In an article published today in the online open access journal BMC Genomics, researchers have shown for the first time that testosterone leaves an irreversible molecular signature in cells that may provide a far more sophisticated way to look at sex than just ascertaining the presence of the Y chromosome. A team of researchers from the US and Germany were able to pinpoint the role of testosterone by comparing individuals with complete androgen insensitivity syndrome (CAIS) to people without CAIS. The findings provide a platform for future work that may lead to improved counselling for those whose gender is ambiguous.
Lead researcher, Professor Paul-Martin Holterhus, of University-Hospital Schleswig-Holstein, Kiel, Germany, said: "Androgens have long lasting effects during certain sensitive stages of our genital development and this is probably true for other organs". He adds "It is currently increasingly accepted that the brain shows sex-specific development in response to presence or absence of testosterone. This affects sex specific behaviour and probably modulates gender identity."
The role of androgens - especially the male-defining hormone testosterone - in sexual development has long been known. Gender programming begins in the embryo and is thought to continue throughout life, particularly during puberty. However, what's not currently known is the different roles of sex chromosome genes versus the long-term programming effects of sex hormones, namely androgens.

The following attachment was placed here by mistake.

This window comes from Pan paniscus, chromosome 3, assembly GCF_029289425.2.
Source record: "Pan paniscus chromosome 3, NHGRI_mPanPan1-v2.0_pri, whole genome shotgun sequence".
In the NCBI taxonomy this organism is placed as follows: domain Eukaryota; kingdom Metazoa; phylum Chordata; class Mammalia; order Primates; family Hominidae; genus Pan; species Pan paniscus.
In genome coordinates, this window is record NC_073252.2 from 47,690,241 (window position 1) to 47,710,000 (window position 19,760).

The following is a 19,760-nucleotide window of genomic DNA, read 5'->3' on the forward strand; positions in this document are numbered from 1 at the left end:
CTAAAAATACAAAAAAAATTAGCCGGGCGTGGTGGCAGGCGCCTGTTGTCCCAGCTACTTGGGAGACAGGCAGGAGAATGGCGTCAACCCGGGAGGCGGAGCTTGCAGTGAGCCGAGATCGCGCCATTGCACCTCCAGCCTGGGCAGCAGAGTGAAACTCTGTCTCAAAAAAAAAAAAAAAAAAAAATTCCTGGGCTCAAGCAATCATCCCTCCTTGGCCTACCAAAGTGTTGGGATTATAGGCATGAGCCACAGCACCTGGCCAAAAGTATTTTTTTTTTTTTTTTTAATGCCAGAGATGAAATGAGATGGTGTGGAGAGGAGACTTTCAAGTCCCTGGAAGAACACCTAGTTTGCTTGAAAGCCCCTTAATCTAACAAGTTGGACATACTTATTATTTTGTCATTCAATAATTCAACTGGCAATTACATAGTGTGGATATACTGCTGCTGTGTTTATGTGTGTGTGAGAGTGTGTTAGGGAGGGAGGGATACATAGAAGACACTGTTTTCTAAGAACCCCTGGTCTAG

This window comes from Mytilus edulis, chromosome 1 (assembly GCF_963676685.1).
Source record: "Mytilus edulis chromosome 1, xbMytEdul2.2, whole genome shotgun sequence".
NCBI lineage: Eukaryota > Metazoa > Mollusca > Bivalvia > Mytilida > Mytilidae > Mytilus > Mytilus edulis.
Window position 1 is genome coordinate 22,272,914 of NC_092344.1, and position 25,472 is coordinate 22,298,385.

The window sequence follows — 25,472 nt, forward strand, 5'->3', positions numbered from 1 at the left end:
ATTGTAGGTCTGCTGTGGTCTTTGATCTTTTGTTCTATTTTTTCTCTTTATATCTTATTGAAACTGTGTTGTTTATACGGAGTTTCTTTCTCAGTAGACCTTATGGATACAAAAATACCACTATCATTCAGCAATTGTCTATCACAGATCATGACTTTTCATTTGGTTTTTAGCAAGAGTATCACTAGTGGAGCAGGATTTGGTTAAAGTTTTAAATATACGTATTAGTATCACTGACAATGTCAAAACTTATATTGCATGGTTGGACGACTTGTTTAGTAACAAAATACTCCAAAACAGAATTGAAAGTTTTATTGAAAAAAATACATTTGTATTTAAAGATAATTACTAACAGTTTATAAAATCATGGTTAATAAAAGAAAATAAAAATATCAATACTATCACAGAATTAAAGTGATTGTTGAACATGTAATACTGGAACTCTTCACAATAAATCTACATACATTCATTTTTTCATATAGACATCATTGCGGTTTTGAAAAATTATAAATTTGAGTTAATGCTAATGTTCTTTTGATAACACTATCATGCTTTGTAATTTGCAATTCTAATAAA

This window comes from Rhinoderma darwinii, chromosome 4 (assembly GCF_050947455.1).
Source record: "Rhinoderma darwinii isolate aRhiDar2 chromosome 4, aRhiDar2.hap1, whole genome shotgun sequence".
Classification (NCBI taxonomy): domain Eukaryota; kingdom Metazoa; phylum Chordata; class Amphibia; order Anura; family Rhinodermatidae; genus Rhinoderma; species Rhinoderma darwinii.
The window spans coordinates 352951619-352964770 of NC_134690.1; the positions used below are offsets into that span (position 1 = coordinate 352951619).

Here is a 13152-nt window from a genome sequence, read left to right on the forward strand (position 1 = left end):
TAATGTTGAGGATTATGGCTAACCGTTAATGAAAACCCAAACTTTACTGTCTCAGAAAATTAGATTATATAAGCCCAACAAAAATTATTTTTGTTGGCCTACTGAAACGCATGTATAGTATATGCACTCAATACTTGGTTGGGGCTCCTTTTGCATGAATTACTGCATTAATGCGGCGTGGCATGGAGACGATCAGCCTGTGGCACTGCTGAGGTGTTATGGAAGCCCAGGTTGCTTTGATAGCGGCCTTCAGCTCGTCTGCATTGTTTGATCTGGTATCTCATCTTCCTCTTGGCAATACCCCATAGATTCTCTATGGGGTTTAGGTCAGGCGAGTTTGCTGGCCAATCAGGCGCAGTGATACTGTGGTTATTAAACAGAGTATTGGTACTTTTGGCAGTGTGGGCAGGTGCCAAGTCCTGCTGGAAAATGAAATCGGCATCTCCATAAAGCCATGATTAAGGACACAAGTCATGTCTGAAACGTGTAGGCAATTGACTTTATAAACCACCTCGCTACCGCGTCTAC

Individuals with CAIS, which affects 1 in 20,000 people, look like normal females. But at a genetic level CAIS women have XY sex chromosomes rather than the usual XX. The condition is due to mutations in the gene coding for the androgen receptor, which means that androgen signalling doesn't work: it essentially knocks out the effect of testosterone. The researchers used skin biopsies of external genitalia to compare the gene expression of normal males and CAIS females. Analysis revealed that between males and females, 440 genes differed in their level of transcription. The activity levels of these genes form a 'signature' that they used to evaluate partial androgen insensitivity syndrome (AIS) samples and could be developed to help understand more about individual AIS cases.
"Since we compared XY females with the XY males, the difference can only be explained by differences in androgen action and not by differences in sex chromosomes," explains Professor Holterhus. "Another intriguing observation is that the one normal female (with a 46,XX genotype) in our study did not differ a lot with respect to the identified genes from the XY females. This is an important reassurance for XY females because it limits the role of the sex chromosomes in gender assignment."